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WHEN HEARTS AND FEVER BREAK: THE STORY OF THE BEE GEES

It’s telling that HBO’s superb new documentary on The Bee Gees is titled How Can You Mend a Broken Heart and not, say, Stayin’ Alive or You Should Be Dancing.

The chosen title establishes the show’s rightful focus on the miraculous songwriting of the Brothers Gibb (“Broken Heart” was a hit for them but also became a perennial for Al Green). Even more powerfully, though, it frames the story, quite properly, in the loss endured by surviving brother Barry Gibb, who has withstood the deaths of siblings Maurice, Robin and Andy. Near the end of this powerful doc, he says he would trade the band’s many hits to have his brothers back.

But if mending a broken heart is an impossible task, as the titular song suggests, we’re also reminded that the music itself comes heroically close to achieving it. In a breathtaking coda, we see Barry performing “Stayin’ Alive” at Glastonbury in 2017, and the explosion of joy in the oceanic festival crowd (remember those?) is gorgeously redemptive.

The film, directed by Frank Marshall, was co-produced by Nigel Sinclair and Jeanne Elfant Festa, who are joined by co-producers Jody Gerson and Steve Barnett. The involvement of Gerson and Barnett ensured a balanced and vibrant representation of the group’s gobsmackingly great catalog—and a bracing immersion in their uncanny creative process. Broken Heart weaves archival footage, interviews and music as skillfully as any “rock doc” we’ve seen, and truly elevates its subject.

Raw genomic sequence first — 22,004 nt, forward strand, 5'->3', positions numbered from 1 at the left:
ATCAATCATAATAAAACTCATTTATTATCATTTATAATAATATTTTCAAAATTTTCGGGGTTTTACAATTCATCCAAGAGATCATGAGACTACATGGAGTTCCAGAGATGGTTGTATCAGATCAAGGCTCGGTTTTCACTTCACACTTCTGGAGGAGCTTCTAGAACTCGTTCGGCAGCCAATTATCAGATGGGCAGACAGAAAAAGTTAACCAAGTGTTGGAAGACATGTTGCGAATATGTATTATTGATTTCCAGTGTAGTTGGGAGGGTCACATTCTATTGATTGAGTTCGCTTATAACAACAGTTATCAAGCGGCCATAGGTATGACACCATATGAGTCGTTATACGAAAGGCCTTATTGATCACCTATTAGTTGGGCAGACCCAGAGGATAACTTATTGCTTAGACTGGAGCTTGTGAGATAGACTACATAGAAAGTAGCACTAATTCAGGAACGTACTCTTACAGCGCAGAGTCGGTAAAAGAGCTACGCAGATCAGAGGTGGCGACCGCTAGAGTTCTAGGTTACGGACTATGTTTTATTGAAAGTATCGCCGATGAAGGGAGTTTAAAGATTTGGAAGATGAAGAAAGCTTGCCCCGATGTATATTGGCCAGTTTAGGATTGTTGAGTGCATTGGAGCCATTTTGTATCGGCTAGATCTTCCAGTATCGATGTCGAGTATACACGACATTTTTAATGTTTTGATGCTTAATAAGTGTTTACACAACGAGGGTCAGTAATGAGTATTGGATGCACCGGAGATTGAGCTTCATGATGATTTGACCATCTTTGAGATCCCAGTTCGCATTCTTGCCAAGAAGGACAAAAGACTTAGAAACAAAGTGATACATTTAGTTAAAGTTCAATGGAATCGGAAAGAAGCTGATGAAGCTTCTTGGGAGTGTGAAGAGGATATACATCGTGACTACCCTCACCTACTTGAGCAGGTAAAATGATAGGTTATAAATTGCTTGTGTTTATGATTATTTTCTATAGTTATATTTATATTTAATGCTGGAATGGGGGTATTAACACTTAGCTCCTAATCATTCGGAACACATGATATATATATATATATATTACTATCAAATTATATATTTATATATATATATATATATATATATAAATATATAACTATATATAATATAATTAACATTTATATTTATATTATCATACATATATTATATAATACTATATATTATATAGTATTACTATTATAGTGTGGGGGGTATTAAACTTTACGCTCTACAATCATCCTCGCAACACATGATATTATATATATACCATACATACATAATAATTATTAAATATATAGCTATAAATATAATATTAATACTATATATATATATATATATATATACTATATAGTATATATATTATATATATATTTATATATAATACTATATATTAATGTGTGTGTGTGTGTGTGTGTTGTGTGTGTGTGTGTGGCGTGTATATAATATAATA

Brotherhood is a prevailing theme, whether it fuels the competition and squabbling of the early days or shapes the exquisite complementarity of the harmonies (talking head Noel Gallagher speaks engagingly to both sides of that coin). Ultimately it becomes a source of mature unity.

Viewers who come to the film knowing only the behemoth that is Saturday Night Fever will be blown away by the sparkling material of the ’60s and early ’70s, including “New York Mining Disaster 1941,” “Massachusetts,” the colossal “To Love Somebody,” “I Started a Joke,” “Lonely Days” and “Words” (indeed, they already had a Best Of set in stores by 1969).

We see them addressing the lack of commercial momentum in the ’70s and the creative rebirth that followed their relocation (at the urging of Eric Clapton, who recognizes this as a top achievement of his career) to Miami. With a renewed focus on their R&B influences, they cultivated a ravishing fusion of pop and groove (topped by Barry’s keen falsetto) that would coincide with manager Robert Stigwood’s master plan and become the thermonuclear phenomenon that was Saturday Night Fever. Amazingly, we even get a glimpse of the five-song demo cassette that featured “Stayin’ Alive,” “More Than a Woman,” “How Deep Is Your Love,” “If I Can’t Have You” and “Night Fever.” Bow down, ye songwriters.

Stigwood's own trajectory is a fascinating sidebar. The biz visionary came up under Beatles manager Brian Epstein, piloted the Gibbs through a successful period at Atlantic and ultimately made them the tentpole of his money-minting RSO label; from his fatherly, steadfast oversight of the group to his inspired film deal with John Travolta, he seems driven by a certainty no one else can see.

The mania of fame, the lethal lure of excess, the subsequent backlash (in this case the infamous “Disco Sucks” event, rightly described as a “book burning,” and eerily Trumpian in its curdled, racist overtones)—all these follow in the wake of Fever, and the brothers’ subsequent struggles and reinventions speak to their indomitable resilience and esprit de corps.

It is heartbreaking indeed that his brothers are not around to savor this superb slice of cultural history, but to see Barry remembering it all and absorbing the legacy of joy he helped to construct is almost enough to mend that break.

 

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